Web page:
Lying on a Job Application or Resume
Is it Legal for My Employer to Fire Me for Lying on a Job Application or Resume?
An employer has every right to fire an employee for lying on a job application or resume. The employer has hired the employee as well as entered into a contract with the employee based on information provided in the employee's application or resume. If some of these facts happen not to be true then the employee has misrepresented himself to employer and the contract can be considered invalid.
Are There Any Other Consequences to Lying on a Job Application or Resume?
Not only can an employee be terminated immediately upon finding false information in an application or resume, but the employee can also be treated unlawfully by the employer and not be able to hold the employer liable. In other words, if an employer wrongfully terminates an employee because of the employee's religion or some other non-work related personal factor, the employee may not be able to hold the employer liable if the employee got the job in the first place by lying on a job application or resume. An employer cannot successfully use this defense in every circumstance.
If an employee lied on a job application or resume, the employer must prove in court that the false information provided was a contributing factor in the employee getting the job. In other words, the employer must show that the employee lied about some aspect that would illustrate his capability for performing the required job tasks, and that the employer would have not hired or at least fired the employee had it found out earlier.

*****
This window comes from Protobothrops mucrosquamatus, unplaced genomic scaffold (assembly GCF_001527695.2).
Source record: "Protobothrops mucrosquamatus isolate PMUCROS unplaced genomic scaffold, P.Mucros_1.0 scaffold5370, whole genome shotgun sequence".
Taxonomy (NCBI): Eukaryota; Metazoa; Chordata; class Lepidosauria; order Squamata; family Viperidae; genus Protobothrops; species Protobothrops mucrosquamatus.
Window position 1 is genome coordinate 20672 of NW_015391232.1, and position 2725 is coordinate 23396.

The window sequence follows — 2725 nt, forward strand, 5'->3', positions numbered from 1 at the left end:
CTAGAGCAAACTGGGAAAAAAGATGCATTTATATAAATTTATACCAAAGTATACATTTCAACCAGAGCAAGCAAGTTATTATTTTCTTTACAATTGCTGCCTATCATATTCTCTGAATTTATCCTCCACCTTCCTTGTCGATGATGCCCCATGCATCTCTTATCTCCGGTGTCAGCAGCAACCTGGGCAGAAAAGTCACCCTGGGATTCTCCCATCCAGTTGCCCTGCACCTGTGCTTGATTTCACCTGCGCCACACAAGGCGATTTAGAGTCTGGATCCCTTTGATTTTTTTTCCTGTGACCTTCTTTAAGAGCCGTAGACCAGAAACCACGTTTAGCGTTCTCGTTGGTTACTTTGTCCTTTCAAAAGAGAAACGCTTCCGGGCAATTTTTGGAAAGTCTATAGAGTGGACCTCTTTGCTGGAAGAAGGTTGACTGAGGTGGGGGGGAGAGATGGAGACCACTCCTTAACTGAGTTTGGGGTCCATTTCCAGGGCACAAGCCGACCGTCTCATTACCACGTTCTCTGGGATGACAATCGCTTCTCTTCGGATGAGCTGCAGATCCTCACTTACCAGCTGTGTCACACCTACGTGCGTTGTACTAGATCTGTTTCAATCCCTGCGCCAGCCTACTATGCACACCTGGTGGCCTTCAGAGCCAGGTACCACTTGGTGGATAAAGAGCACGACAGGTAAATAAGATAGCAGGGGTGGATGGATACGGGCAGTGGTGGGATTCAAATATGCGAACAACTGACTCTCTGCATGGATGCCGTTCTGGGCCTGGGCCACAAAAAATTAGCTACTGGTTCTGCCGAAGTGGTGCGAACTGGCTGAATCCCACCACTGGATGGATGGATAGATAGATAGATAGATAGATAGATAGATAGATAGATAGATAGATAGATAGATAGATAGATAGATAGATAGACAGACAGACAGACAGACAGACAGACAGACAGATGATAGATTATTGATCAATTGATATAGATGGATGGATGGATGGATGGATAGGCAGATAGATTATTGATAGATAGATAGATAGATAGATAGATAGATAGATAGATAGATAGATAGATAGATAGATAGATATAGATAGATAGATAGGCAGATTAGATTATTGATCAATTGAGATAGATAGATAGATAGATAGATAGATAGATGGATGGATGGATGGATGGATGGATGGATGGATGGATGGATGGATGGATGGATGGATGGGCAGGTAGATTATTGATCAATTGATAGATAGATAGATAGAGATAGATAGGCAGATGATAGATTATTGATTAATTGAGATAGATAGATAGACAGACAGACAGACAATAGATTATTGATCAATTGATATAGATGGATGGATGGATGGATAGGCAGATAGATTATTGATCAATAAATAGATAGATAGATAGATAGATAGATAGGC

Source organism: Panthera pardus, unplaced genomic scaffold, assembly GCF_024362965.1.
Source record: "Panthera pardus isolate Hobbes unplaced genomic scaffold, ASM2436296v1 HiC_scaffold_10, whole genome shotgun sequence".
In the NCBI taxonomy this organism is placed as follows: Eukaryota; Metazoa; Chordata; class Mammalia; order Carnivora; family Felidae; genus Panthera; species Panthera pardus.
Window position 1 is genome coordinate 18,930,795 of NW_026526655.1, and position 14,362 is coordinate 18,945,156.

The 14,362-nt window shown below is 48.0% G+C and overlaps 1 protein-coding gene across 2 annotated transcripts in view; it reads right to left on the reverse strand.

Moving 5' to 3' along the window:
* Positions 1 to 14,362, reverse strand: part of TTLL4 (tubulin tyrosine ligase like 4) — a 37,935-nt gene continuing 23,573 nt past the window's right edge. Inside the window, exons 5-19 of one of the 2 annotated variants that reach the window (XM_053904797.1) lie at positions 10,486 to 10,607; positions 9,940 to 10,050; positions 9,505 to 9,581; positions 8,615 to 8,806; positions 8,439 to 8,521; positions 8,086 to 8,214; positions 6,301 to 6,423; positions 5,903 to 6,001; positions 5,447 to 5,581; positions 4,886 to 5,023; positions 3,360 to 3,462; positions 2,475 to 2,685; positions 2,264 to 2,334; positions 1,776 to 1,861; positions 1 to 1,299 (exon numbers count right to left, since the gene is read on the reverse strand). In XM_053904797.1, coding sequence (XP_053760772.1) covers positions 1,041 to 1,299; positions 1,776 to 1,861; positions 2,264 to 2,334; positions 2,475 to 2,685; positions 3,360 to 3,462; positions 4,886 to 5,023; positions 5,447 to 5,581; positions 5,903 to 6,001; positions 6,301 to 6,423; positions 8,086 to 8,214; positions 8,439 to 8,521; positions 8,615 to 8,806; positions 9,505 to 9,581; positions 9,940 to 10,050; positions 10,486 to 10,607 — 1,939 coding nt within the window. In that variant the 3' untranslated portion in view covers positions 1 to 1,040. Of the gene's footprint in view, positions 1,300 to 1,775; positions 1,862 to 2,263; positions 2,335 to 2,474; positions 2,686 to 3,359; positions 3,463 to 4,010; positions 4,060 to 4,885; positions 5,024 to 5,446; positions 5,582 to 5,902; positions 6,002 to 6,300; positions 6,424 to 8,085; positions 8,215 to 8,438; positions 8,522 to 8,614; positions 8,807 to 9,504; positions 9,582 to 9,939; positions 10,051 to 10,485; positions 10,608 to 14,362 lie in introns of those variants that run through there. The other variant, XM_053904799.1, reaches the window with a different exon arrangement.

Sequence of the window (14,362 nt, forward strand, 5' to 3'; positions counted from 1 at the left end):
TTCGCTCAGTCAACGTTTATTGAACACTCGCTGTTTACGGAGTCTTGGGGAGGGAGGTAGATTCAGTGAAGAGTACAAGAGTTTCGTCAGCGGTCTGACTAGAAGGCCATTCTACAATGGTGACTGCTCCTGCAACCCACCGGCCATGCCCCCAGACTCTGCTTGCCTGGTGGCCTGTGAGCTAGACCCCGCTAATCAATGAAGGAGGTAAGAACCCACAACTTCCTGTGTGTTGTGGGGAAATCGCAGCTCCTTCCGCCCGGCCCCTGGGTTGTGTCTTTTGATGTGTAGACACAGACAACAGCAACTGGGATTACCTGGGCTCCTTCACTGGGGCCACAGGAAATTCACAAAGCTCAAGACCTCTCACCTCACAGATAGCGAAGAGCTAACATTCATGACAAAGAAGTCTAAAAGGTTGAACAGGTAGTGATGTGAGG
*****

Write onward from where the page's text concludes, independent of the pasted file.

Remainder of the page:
What Should I Do if I Feel I Have Been Wrongfully Terminated from My Job?
If you feel you have been illegally fired by your employer, even if you have fibbed on one or two aspects of your resume or job application, you may want to consult an employment law attorney. Your attorney will be able to advise you of your rights and estimate how any misrepresentations of fact on your resume or job application could affect your case and your potential to be compensated in a lawsuit against your employer.
Consult a Lawyer - Present Your Case Now!
Last Modified: 08-14-2013 02:32 PM PDT
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